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SOME GAINS MADE IN TALKS, 2 LEADERS SAY

President F.W. de Klerk and ANC leader Nelson Mandela on Saturday said they agreed on the urgent need for an interim government, but they failed to remove all obstacles to constitutional talks.

The two leaders' first meeting in three months was aimed at combating new outbreaks of black-on-black violence that is holding up constitutional talks. Mandela wants more government help in ending the bloodshed before talks resume.But even as the leaders met, 10 people were killed when 30 unidentified attackers stormed into the black township of Gengeshe, 50 miles west of Durban in Natal province, the government-run South African Broadcasting Corp. reported.

Natal, which also includes the KwaZulu homeland, has been the scene of frequent clashes between supporters of the African National Congress and the rival Zulu-dominated Inkatha Freedom Party.

Inkatha and the ANC have accused each other of planning attacks Sunday at an annual Zulu festival at KwaMashu, near Durban.

The South African army chief, Lt. Gen. Georg Meiring, said Friday that ANC fighters had entered KwaMashu and would dress as South African police officers in a bid to blame the expected violence on government forces.

The ANC on Saturday denied the allegation as "outrageous propaganda."

The ANC suspended talks with the government in June over chronic fighting in black townships. More than 8,000 people have died in township disturbances since de Klerk took power in 1989.

An ANC march in the Ciskei homeland earlier this month left 28 protesters dead and almost 200 wounded when homeland soldiers opened fire on demonstrators.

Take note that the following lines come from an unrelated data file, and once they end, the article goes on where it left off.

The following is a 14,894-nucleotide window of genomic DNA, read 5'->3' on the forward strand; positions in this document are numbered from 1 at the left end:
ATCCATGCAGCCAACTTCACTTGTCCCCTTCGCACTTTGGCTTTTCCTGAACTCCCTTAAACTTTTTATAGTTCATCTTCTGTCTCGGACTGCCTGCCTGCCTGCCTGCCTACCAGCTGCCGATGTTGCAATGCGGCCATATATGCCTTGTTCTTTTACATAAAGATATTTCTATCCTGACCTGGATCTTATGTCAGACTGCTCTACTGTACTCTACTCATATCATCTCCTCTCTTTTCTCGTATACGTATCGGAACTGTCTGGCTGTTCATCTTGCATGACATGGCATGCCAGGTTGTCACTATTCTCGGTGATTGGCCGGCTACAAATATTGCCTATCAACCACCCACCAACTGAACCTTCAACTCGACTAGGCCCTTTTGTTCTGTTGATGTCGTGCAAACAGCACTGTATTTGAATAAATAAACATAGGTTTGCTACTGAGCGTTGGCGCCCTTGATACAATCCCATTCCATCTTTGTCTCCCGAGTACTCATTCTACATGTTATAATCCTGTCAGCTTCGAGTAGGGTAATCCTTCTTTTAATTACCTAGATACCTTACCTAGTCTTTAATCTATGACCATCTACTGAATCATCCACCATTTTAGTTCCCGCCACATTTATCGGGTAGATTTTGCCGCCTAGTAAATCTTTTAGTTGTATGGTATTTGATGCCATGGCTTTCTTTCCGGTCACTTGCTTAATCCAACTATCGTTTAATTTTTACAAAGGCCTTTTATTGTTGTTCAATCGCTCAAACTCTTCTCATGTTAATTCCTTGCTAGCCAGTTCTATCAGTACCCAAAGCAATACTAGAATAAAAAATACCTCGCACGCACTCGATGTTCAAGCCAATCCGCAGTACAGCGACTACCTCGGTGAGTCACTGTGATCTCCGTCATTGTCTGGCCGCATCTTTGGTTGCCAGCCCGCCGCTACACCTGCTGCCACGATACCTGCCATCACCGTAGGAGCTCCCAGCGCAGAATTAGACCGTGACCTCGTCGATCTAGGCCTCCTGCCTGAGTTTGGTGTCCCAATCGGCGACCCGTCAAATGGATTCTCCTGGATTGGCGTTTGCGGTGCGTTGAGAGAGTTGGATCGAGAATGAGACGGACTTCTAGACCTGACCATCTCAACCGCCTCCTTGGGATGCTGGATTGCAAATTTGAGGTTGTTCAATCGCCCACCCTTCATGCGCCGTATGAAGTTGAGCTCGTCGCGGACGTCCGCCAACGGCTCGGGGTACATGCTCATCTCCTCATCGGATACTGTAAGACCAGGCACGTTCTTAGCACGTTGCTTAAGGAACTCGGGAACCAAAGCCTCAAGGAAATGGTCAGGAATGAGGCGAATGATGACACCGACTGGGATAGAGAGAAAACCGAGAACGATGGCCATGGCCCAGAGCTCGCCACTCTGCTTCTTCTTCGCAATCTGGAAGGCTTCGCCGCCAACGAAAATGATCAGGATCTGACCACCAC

On Saturday, de Klerk said his eight hours of talks with Mandela would "take us forward to resumption of negotiations" in the near future.

The two agreed the country needs a democratically elected constituent assembly that would write a constitution for a new multiracial political system.

Mandela said considerable progress had been made, especially on ending political violence, but stressed there was still no agreement on significant issues.

"There is obviously much work still to be done," he said.

Agreement was reached on a ban on most types of dangerous weapons and steps to contain violence at black hostels.

Mandela said the ANC, in light of government concessions on weapons and hostels, would re-examine its highly criticized mass action campaign of public protests and try to lessen the risk of confrontation.

Past agreements banning weapons and on the hostels failed to halt violence and ended in the breakdown of negotiations.

"I hope that when next we meet, we will be able to agree on dates for elections for a constituent assembly and the installation of an interim government," Mandela said.